References in Literature

There is historical evidence to substantiate that Drake played bowls, but whether the story of Drake finishing a game of bowls at Plymouth Hoe in July 1588, while the Armada was sailing up the British Channel is fact or folklore is not know for certain. But, if he was in fact playing bowls, then Drake was breaking the Law of the Land! There are many references to bowls in Shakespeare: for instance, in Act III of Richard II -- which incidentally indicates that women also played the game at that time.

Shakespeare includes bowls in Act III of Richard II

In the 19th century the law banning bowls was apparently largely overlooked. It certainly was not rigorously enforced. Many of the inns had bowling greens, presumably as an amenity to attract custom, and these probably helped the game to survive.

Bowls and the Scots

As with golf, the game of Bowls, with more or less the same world-wide Laws, owes its existence to the Scots. Following on a meeting in Glasgow in 1848, attended by about two hundred players from various clubs all with different Laws for playing the game, W.W. Mitchell of Glasgow, drew up a "uniform code of Laws", and these are the basis of all subsequent Laws. In 1892, the Scottish Bowling Association was formed and in 1893, it drew up rules or Laws based on Mitchell's Code and also published a Code of Ethics. In 1903, the English Bowling Association was formed, the first President being Dr. W. G. Grace, who is much more acclaimed and remembered for his fame as a cricketer. The International Bowling Board was formed in 1905, the foundation members being Scotland, England, Ireland, and Wales. New Zealand was first admitted in 1928, as also were Australia, Canada, South Africa, and the United States of America.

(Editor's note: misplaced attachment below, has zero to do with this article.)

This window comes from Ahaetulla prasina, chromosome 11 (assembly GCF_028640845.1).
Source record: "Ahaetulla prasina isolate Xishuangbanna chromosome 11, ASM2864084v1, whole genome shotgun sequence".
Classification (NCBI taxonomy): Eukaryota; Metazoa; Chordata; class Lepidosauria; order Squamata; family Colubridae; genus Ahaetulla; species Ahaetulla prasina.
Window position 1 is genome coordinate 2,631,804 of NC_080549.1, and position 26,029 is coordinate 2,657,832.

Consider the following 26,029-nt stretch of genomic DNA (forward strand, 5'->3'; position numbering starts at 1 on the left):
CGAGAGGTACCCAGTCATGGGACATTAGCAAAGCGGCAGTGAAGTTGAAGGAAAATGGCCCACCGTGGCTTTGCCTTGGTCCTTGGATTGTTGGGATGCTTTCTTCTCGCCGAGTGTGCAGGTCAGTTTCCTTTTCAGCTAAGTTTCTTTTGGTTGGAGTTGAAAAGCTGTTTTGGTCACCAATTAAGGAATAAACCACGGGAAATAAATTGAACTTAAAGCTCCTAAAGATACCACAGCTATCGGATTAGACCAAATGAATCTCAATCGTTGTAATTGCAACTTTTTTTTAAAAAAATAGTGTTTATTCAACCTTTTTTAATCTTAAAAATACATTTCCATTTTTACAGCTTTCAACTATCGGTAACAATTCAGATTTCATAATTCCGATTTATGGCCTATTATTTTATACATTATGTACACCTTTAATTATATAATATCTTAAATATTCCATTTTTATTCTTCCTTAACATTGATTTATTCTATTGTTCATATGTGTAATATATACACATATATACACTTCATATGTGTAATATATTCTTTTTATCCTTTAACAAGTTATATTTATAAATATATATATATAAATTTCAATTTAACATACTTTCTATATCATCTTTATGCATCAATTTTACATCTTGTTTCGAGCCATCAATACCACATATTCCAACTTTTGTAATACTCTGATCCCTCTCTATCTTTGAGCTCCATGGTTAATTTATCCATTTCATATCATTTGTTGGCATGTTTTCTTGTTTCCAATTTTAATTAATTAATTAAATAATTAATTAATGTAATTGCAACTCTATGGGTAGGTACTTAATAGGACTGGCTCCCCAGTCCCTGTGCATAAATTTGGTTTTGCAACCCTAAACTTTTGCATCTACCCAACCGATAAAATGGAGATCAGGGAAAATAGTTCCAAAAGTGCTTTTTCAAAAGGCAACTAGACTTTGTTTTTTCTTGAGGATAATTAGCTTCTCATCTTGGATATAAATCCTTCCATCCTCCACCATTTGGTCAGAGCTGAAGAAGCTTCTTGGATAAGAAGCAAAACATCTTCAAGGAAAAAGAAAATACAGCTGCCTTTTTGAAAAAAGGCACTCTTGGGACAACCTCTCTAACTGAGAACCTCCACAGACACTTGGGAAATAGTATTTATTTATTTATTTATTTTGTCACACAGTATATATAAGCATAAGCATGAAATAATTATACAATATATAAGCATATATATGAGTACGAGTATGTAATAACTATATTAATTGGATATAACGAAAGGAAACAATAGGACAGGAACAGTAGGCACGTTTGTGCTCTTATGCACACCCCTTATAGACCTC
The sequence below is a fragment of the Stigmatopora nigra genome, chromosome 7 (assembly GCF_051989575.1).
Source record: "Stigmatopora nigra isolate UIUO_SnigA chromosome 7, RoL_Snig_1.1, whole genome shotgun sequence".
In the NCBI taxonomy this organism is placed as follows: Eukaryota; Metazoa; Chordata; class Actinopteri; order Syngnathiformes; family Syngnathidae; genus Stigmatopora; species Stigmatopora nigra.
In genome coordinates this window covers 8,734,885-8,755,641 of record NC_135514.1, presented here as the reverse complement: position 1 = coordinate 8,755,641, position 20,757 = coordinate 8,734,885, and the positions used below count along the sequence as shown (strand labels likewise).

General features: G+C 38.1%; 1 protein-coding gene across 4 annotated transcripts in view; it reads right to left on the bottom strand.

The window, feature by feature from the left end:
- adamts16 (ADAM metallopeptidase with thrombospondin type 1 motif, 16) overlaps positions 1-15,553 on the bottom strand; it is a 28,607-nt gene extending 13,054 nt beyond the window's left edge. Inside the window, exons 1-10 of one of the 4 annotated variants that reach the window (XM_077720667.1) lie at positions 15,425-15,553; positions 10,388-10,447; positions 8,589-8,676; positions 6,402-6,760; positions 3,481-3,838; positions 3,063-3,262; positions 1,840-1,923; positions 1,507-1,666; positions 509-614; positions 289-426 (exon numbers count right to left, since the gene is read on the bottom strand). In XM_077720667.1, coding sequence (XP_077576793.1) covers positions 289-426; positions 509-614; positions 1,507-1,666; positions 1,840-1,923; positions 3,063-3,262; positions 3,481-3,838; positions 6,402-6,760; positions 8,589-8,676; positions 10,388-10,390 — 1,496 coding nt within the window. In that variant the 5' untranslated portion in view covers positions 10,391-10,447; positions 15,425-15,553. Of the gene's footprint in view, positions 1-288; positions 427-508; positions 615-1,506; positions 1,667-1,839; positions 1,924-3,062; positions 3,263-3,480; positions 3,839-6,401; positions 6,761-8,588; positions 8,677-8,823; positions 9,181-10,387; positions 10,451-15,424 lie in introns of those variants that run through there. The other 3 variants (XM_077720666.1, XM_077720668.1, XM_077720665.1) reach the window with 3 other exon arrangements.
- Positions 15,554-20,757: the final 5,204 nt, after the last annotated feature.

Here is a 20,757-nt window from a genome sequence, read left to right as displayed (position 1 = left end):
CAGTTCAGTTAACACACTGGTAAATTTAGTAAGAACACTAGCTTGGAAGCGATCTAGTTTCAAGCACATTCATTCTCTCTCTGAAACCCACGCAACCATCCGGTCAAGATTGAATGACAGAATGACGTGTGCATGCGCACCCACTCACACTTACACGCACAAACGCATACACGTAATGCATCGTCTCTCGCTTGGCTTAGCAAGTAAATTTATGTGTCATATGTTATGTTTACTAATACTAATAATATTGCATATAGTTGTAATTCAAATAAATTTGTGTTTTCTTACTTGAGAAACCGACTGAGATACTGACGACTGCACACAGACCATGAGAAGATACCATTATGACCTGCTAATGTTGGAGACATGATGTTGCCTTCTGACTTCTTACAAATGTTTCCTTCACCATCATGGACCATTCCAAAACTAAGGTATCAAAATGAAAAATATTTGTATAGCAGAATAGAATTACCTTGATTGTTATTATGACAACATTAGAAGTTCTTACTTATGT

The object of the game is to roll the bowl bowlas close to the white jackjack as possible. The jack is rolled the length of the green to start each end. Where it stops, after being centered in the middle of the rink, becomes the target for the balance of the end.


The bowl is not completely spherical, allowing it to curve toward the jack as momentum is lost. The bowl curves either way, depending on which way it is held during delivery.

Bowls involves offensive and defensive strategy to play the game, and has the added challenge that the jack is movable and can be displaced anywhere on the rink by a delivered bowl.

All you need is:

Bowls green

Is 37 to 40 metres square and perfectly flat. The green is divided into rinks, which are not less than 5.5 metres or more than 5.8 metres wide, so several games can be played at the same time. (for your nearest green & club please search through our AFFILIATED CLUBS list)

A Set of Bowls

Includes four (4) bowls, and comes in several sizes to best fit the player’s hand. White, black and brown coloured bowls are most often seen, however brightly coloured bowls are becoming more prevalent. To help distinguish from opponents bowls, coloured decals are often affixed to the bowls.

Bowls Sizes & Weights
Size Number
Size Inches
Size Metric
Approx Weight Pounds
Approx Weight Metric
4 9/16
116 mm
2 lb. 14 oz.
1.31 kg
4 5/8
117 mm
2 lb. 15 oz.
1.33 kg
4 3/4
121 mm
3 lb. 1 oz.
1.31 kg
4 13/16
122 mm
3 lb. 1 oz.
1.39 kg
4 7/8
124 mm
3 lb. 13/4 oz.
1.41 kg
4 15/16
125 mm
3 lb. 23/4 oz.